Thoughts On Vision Zero
A common sense view of well intentioned transportation laws
There has been much discussion in Portland about Vision Zero — an initiative by the city to make roads safer.
The intention is spot on, but governmental understanding of the psychology of road use is dead wrong.
There are many micro-reasons why accidents occur in Pdx. Most can be summed up as: Neighborhoods are dense, and Portland is the home to many varying forms of transportation, including but not limited to: angry emo bicyclists, overly confident pedestrians, stoned indecisive drivers, road hogging buses, “too old to be skateboarding” skateboarders, motorcyclists, and flame throwing bagpiping unicyclists. Also, there’s sometimes naked people.
For the record, I ride a motorcycle as well as a bicycle, drive a jeep, and am bipedal. So, I have no transportation bias or agenda.
Reasonable people can (and do) argue that it’s futile to attempt to have all of these forms of transportation coexist safely. I’m one of them — in favor of segregation, opposed to inclusion. I agree with @Pdxcantdrive. Bike roads should contain bikes, and car roads cars. But then again, I also want to eliminate most all road laws and signs, so there’s that.
But it’s not that simple, and these solutions are not obtainable.
The problem is a fundamental flaw in Portland’s understanding of road psychology — how our roads are actually used. Not how they should be used. This overarching view informs the micro-solutions. Like most of my views on other issues, I think common sense law and deregulation tend to work best. Building more speed bumps and lowering the speed limit to human running speed are band aids. It’s treating the symptoms, not the problem. Often these treatments create other problems – Feeling the traffic lately?
Applying common sense law to road rules, I ask a simple question…
In a car vs pedestrian collision who wins?
Fact: when you play car vs anything, the car generally always wins.
Why then would we ever write a law that gives anything other than a car the right of way?
Emboldening pedestrians, bikers, motorcyclists, or any other form of transportation in a weaker position than a car is a mistake. It leads to the poor decisions that lead to accidents. Living on Division St., one of the roads targeted by Vision Zero for “improvements”, I’ve seen the following scenario unfold multiple times: A pedestrian confidently struts across the street only to be t-boned by an automobile going 30mph. Logically, a person should never step out in traffic. But he boldly walked right out into oncoming traffic because he had the confidence of the law behind him. He’d been told it is his right of way.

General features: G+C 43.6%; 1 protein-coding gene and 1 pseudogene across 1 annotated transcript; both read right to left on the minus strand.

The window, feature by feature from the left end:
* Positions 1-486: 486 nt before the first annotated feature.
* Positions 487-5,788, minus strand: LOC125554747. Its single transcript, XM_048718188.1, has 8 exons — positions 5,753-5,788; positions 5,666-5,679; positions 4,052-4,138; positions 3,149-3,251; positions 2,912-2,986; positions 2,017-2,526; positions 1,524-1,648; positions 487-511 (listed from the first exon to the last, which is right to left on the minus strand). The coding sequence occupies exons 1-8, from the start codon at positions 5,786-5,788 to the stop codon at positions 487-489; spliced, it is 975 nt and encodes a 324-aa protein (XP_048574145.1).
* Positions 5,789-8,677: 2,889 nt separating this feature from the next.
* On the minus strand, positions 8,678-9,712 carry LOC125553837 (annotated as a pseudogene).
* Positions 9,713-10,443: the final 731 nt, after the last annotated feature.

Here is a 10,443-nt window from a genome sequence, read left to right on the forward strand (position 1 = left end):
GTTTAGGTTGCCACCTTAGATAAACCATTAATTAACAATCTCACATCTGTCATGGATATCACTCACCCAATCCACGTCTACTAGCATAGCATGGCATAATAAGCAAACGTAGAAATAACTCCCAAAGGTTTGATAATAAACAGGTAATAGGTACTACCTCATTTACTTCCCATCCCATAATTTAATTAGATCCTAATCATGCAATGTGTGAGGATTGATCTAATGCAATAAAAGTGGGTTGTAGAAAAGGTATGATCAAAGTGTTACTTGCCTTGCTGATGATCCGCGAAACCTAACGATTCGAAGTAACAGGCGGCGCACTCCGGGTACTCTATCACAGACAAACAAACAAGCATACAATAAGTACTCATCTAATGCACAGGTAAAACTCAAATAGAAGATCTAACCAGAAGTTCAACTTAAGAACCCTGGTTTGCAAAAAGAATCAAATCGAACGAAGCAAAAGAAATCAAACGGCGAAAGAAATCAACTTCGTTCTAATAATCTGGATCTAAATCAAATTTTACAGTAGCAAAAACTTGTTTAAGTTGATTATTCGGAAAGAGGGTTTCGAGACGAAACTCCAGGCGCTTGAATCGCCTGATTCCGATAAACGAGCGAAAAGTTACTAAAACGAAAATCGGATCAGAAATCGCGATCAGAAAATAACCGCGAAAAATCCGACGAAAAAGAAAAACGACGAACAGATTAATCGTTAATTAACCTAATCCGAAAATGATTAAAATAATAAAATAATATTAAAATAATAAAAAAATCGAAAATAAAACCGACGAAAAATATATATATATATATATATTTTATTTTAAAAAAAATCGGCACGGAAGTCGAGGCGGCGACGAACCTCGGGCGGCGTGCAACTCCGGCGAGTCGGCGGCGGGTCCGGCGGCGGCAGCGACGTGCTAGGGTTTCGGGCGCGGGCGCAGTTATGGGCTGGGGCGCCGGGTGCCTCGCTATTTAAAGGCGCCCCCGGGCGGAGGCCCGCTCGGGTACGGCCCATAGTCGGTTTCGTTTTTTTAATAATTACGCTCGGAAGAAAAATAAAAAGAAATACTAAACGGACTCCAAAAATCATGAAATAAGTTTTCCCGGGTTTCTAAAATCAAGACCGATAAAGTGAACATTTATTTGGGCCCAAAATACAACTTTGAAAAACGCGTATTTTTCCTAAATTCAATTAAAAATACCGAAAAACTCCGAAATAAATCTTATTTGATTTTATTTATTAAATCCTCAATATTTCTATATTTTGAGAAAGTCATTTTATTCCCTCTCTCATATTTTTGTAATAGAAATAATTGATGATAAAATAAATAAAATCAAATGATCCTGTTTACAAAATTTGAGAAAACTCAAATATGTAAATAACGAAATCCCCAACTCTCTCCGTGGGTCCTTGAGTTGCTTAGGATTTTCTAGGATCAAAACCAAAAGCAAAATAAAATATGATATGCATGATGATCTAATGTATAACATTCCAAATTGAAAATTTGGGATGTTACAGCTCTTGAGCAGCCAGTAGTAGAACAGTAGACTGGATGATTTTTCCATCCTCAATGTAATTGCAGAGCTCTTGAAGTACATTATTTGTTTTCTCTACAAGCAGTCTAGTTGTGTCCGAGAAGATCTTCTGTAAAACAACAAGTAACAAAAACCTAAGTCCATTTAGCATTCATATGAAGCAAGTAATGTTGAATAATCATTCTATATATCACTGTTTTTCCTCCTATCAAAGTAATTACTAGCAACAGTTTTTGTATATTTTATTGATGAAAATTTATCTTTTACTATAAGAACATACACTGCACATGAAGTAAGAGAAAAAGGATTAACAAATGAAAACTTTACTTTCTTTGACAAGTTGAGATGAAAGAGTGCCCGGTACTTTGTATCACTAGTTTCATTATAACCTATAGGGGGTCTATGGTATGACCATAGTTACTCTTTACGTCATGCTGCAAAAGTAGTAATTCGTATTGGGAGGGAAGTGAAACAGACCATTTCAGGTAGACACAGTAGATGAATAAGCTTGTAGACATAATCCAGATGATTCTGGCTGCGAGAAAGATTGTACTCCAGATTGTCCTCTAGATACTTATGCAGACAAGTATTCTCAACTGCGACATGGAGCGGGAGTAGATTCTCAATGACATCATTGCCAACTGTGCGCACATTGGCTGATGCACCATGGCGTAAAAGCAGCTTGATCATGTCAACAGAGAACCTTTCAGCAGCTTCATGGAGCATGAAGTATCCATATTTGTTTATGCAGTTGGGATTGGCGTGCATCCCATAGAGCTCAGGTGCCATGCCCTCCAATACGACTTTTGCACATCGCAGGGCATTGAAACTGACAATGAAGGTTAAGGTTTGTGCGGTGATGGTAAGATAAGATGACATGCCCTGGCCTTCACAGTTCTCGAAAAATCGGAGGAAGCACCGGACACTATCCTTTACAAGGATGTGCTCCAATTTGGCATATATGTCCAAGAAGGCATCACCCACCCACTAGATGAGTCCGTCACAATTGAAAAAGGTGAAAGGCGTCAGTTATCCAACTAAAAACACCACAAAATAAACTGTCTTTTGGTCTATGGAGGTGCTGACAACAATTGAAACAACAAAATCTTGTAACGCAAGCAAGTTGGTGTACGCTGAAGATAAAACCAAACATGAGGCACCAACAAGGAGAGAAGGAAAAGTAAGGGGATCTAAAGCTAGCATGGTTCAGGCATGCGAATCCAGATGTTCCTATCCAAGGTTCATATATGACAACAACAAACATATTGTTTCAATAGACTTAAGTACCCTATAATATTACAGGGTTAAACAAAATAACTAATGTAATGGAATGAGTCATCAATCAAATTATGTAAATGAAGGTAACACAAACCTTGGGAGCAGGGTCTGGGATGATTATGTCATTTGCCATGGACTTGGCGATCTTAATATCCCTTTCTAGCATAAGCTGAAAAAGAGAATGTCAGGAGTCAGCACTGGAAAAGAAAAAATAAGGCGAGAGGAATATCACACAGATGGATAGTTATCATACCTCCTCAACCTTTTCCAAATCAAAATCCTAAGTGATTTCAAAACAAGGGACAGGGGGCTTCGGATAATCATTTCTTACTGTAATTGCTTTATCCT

And it’s not just painted crosswalks. Oregon actually has a law stating every street corner is a crosswalk whether one is painted or not. This is the most dangerous of laws.
Other scenarios unfold in similar fashion. Portland has gone to great lengths to give bicyclists power. Again, good intention, bad execution. Some bike laws are as insane as telling pedestrians to walk out in front of an oncoming car. We’ve actually told bikers that cars will come to a full stop and wait for them to pass on the right before they turn right!
Does it not make more sense for the pedestrian to wait for the car to pass? For the biker to wait for the car to turn? As a reminder, cars outweigh people.
You can see common sense law in place in other cities. Know what happens to pedestrians in Boston that step off the curb when it’s not their turn? No, you don’t, because it doesn’t happen. People there know better than to step in front of a moving vehicle because the drivers there don’t obey the law. Pedestrians have been conditioned by their environment that they will die an awful public death.
Again, this is not an argument of how drivers should behave. This is a common sense view of how they do behave.
Making streets safer is a worthy idea, but all the speed bumps in the world won’t make a difference if people continue to be emboldened by illogical laws that give them a false sense of security.
It’s survival of the fittest out there.
It’s time our road rules were informed by the laws of natural selection.
Give cars the right of way in all instances. They are bulls in a china shop.